Tag Archives: Aggregate External Grant

The ‘Daily Mail’ Wales – about as real as Brigadoon

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A tweet from a local (Conservative) Assembly member and county councillor has set me off to read a Daily Mail hack-job on the Welsh government and its policies. It makes for bleak reading but I have yet to find any resemblance to the Wales I know.

Has the author, Robert Hardman, ventured any further than the M4 corridor in his researches? It seems doubtful.

The first section attacks the Welsh Government’s purchase of Cardiff Airport for more than the expected value, plus extra millions for investment, saying Bristol Airport attracts six times the custom and the subsidised bus service from Cardiff is going empty.

Perhaps we should not be surprised by this attack. The Mail is a Tory-supporting rag and Tories no longer believe in investment (look at the way George Osborne cut capital projects to shreds, after he became Chancellor) – except when they do (HS2 is costing increasing millions every day, Who benefits, I wonder).

If Cardiff Airport was making losses, then it seems perfectly sensible for the administration to take it over and turn it around. But that won’t happen in a day, or even in a year (nationalisation happened at the end of March 2013) and it is unrealistic of Mr Hardman to pretend that it should.

I live in Mid Wales, where the only airport is fictional (Llandegley International) and the buses are full. We could do with a few more, in fact. Perhaps Mr Hardman could exert some influence on the Westminster government to provide a little more Aggregate External Grant (AEG – the way central government funds local government and regional assemblies) funding to help with that?

Next, Mr Hardman wheels out a few hard-done-by Welsh people, starting with an NHS nurse from Pembrokeshire who has had to pay for a hip operation because of an 18-month waiting list.

It is hard to combat that kind of criticism without knowing all the details. However, my own experience of the Welsh NHS is of being seen promptly for the pre-op and being able to choose the date and time of the operation. Perhaps Mr Hardman is cherry-picking special cases in order to make his point?

Next up: A group of West Wales parents who want their children taught in English as opposed to Welsh. They live in Cardigan, where education is run by Ceredigion County Council, whose main political groups are Plaid Cymru, the Independents, and the Liberal Democrats. Why is Mr Hardman blaming Labour, then?

He wants us to believe the problems are nothing to do with funding: “Wales gets the same subsidies as other parts of the UK which are worse off but receive a better service,” writes Mr Hardman.

He’s wrong, of course.

Take the NHS. Wales has had billions clawed back from its health service by greedy Tories in Westminster, in a transparent attempt to force standards down and direct blame at innocent parties. Mr Hardman’s article buys into that deceit.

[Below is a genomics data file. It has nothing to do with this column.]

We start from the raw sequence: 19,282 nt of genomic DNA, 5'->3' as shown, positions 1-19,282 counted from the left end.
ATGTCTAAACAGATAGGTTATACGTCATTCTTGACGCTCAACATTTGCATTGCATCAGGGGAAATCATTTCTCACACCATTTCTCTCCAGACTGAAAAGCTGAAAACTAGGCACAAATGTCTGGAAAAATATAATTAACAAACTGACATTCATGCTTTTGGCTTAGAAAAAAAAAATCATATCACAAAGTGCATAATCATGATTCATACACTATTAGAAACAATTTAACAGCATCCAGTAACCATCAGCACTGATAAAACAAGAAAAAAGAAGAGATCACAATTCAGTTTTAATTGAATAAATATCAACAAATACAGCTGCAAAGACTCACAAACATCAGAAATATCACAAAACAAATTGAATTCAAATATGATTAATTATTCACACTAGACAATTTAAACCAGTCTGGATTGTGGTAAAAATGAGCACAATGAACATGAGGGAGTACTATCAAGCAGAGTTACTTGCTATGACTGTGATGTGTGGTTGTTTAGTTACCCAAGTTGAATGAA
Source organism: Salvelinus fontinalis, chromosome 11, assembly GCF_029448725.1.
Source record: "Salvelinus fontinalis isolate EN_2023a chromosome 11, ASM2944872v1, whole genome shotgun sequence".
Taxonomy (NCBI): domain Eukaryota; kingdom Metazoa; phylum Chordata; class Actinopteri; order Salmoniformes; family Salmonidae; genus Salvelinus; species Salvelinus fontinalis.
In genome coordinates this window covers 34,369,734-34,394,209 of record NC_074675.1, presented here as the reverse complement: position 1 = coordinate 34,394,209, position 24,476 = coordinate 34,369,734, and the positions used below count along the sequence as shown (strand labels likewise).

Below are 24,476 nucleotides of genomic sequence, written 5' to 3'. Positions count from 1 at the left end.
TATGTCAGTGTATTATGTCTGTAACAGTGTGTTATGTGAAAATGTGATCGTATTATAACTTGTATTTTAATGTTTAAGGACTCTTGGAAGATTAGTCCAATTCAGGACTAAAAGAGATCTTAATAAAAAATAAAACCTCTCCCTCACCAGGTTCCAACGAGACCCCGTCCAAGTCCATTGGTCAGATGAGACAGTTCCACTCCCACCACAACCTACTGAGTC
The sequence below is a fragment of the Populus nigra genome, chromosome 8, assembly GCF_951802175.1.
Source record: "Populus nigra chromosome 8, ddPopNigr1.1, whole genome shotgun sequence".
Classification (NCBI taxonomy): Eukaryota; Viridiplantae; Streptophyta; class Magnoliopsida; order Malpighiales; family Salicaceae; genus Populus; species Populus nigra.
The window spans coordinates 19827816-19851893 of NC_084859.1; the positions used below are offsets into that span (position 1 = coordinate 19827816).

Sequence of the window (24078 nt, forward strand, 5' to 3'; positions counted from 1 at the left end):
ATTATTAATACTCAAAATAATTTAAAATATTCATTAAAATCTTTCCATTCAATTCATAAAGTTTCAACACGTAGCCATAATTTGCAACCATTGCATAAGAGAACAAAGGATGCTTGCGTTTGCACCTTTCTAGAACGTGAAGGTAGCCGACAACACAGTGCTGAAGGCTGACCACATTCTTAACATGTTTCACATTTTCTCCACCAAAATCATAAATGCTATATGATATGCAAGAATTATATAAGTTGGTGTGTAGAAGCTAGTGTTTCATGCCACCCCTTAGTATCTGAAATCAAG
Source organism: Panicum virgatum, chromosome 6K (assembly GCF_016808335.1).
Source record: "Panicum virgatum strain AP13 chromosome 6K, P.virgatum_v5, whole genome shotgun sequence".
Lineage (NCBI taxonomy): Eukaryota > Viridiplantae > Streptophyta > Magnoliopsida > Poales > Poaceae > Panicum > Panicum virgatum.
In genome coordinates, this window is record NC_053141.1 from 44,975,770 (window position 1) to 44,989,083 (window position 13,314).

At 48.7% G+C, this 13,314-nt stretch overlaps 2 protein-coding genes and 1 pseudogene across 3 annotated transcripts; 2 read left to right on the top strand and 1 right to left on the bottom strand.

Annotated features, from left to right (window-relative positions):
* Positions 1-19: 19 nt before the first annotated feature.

When I discussed this with a Welsh NHS surgeon less than two weeks ago, he said there was a huge difference between the service being delivered and the way it is described by politicians, who he described as “snakes”. I cannot help but sympathise with the people who provide the service; their work is what I see.

That is not to say that there are no problems in the Welsh NHS! If I suggested that, I would be guilty of exactly the same kind of blanket behaviour as Mr Hardman. Of course there are problems.

But his use of the Mid-Staffs scandal to bolster his argument gives him away. Mid Staffs did not have a hugely inflated mortality rate; the statistics were manipulated to provide the Tory Health Secretary with the headline he wanted.

Moving on again, we come to a person with what seems to be a genuine grievance about mistreatment of his mother by Welsh hospital staff. Again, I cannot comment on the individual case because I don’t have the details.

All I can do is reiterate that it is wrong to claim that a service covering an entire country of the UK must be entirely abominable, on the basis of one case.

… and I see that Mr Hardman concedes this point, admitting that most NHS professionals are dedicated and conscientious. He blames the Labour-run Assembly Government.

But I have to come back to my main problem with this article: Mr Hardman has not described the Wales in which I live. Why, then, should I believe his criticism of the Labour administration?

The article concludes with a bizarre story about Year Six school pupils being indoctrinated with anti-English propaganda using two dolls. “What, I wonder, is the Welsh word for ‘Orwellian’?” carps Mr Hardman.

It’s the same as the English word, but Mr Hardman needs to revise his definitions. If he wants ‘Orwellian’, he need look no further than the English Tory Party’s ‘bingo and beer’ budget advert.

“The people of Wales deserve better,” Mr Hardman concludes. Yes they do.

Better than his article.

Follow me on Twitter: @MidWalesMike

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How national cuts are crippling local services


How many more underhanded ways can our underhanded Coalition government find to sneak crippling damage to public services in by the back door?

A particularly vile method has just been uncovered here in my own county of Powys, involving the collusion of councillors who are supposed to be independent (but you will see that their political colours are more blue than anything else).